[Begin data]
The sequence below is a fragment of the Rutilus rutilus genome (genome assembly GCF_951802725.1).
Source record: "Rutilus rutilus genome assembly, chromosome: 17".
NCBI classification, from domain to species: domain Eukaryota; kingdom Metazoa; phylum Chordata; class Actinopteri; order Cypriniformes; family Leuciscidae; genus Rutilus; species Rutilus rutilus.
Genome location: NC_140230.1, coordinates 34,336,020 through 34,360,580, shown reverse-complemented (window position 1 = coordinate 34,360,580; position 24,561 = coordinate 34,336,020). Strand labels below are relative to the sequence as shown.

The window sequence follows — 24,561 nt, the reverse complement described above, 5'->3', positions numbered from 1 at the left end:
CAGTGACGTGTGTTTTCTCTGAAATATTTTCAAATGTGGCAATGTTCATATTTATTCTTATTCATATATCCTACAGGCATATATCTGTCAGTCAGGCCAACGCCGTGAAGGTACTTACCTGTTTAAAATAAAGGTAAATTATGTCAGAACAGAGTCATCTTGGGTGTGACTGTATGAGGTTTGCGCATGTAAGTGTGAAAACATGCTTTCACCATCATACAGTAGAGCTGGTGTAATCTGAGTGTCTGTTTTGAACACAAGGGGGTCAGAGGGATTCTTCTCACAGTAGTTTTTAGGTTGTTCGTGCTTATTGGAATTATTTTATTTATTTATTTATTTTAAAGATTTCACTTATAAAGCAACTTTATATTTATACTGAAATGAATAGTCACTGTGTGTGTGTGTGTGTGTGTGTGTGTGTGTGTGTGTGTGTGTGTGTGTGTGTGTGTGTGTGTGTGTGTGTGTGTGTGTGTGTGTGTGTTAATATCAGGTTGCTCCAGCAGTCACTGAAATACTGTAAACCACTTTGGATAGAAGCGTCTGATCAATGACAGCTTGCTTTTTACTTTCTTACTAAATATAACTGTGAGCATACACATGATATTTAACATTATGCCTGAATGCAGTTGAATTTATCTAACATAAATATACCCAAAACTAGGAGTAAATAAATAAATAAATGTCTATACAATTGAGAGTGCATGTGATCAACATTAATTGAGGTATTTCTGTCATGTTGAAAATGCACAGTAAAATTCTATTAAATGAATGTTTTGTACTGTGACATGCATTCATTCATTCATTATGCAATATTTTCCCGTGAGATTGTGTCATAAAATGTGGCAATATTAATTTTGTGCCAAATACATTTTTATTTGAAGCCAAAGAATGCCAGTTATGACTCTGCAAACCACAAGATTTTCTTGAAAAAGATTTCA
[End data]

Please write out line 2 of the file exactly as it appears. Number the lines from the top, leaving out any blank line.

Source record: "Rutilus rutilus genome assembly, chromosome: 17".